To realize that following Christ and salvation wasn’t what we were told, wasn’t the suffering Christ and the cross. That was never the message of Christ, that we should just hope for the best, die, and be rewarded in Heaven. The message of Christ was about transformation and empowering ourselves to be divine, to be like God the creator in Genesis, and start participating in our own lives through those words that we declare, and the words that we see, because they are, like in the story of creation, actually responsible for creating the world that we live in.
You asked me if I encountered a certain resistance, well yes. When I wrote it for the university, I was very careful how I presented it. I was aware that I had to satisfy the expectations of the faculty of Theology that I was submitting it to. There were many instances when I was seeing what Fray Luis was saying, and I was careful how I was writing it, because I did not want to fail, number one, I didn’t want to be labeled as a heretic. I could see that these traditions of growth and personal transformation with Fray Luis in De los Nombres de Cristo were not taught. So, I was very aware of that. I had to present it as a compelling possibility and show the sources and just be very careful with it.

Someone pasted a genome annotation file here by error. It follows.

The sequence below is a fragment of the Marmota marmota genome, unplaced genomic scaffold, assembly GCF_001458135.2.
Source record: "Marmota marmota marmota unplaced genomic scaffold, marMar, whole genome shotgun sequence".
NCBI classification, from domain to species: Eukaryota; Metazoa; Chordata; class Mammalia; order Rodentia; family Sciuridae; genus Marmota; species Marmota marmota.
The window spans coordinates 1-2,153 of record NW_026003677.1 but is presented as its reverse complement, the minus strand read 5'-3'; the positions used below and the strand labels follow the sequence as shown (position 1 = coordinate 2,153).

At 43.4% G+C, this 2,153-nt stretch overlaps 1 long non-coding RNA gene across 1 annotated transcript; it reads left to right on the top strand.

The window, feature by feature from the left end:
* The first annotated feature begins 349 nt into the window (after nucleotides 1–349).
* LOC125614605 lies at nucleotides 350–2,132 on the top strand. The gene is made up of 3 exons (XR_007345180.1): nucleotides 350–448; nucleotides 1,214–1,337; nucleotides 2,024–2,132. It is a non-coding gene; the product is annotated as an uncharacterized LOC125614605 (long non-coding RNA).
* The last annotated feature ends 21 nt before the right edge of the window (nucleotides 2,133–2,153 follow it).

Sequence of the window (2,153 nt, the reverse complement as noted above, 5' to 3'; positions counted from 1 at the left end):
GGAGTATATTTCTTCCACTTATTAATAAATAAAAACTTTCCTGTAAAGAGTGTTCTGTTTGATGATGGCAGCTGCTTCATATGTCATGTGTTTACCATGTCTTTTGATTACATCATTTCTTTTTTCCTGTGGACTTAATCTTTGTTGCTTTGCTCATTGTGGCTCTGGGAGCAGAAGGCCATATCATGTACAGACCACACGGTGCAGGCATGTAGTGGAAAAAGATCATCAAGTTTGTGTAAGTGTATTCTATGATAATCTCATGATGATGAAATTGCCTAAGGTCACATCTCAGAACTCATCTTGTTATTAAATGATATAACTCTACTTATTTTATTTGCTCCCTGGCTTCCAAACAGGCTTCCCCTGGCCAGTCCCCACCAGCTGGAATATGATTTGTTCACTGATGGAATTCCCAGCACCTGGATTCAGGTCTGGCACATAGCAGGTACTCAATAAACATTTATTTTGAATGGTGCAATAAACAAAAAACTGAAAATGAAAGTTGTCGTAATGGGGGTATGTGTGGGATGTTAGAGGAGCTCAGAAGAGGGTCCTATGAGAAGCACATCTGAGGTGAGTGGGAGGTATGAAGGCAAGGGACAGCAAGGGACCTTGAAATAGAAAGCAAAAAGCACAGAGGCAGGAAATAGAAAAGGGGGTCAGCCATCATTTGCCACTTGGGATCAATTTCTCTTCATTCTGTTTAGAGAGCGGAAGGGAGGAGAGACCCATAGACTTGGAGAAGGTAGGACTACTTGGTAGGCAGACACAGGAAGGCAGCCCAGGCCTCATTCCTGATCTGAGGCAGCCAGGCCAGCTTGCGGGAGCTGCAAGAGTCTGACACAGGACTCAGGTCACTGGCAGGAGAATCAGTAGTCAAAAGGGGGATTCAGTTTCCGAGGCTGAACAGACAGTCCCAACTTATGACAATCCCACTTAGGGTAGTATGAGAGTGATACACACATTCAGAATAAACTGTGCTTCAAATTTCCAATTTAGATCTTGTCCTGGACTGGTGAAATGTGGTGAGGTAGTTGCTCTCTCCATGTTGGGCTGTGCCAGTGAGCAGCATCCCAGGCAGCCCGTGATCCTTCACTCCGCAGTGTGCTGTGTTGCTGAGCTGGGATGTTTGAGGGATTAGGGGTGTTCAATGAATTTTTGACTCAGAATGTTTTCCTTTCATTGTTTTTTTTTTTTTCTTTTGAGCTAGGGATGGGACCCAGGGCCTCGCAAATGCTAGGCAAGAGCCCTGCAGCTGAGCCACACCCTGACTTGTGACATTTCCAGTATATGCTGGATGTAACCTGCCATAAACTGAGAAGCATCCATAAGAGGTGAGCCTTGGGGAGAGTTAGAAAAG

When I finished my work and I met with my research director in his office at the university in Ireland, he was reading parts of it in front of me, and he was pointing out a couple of things to me. Then he said, “Jaime, I like how you’re writing. It’s very inspiring, what you’re presenting here,” and then he says, “But I don’t know why, when I read what you’re saying here, I feel like my head is floating up in the ceiling.” And his face was red. It was almost like he was committing a sin by reading this stuff or by considering these thoughts — the Kabbalah, the personal transformation and union with the divine — and it was very interesting to me and I was just looking at him, “What do you mean?” And he said, “Just every time I read this, I feel like I’m looking from above, floating above my head.” He was having these experiences, because he is a theologian and a very learned man, and a very intelligent person and he could understand that the words I was using were intentional, and they meant a lot more than was on the surface. So, he was picking up on the meaning and it was affecting him, it was confronting him. That was wonderful! I will never forget that moment.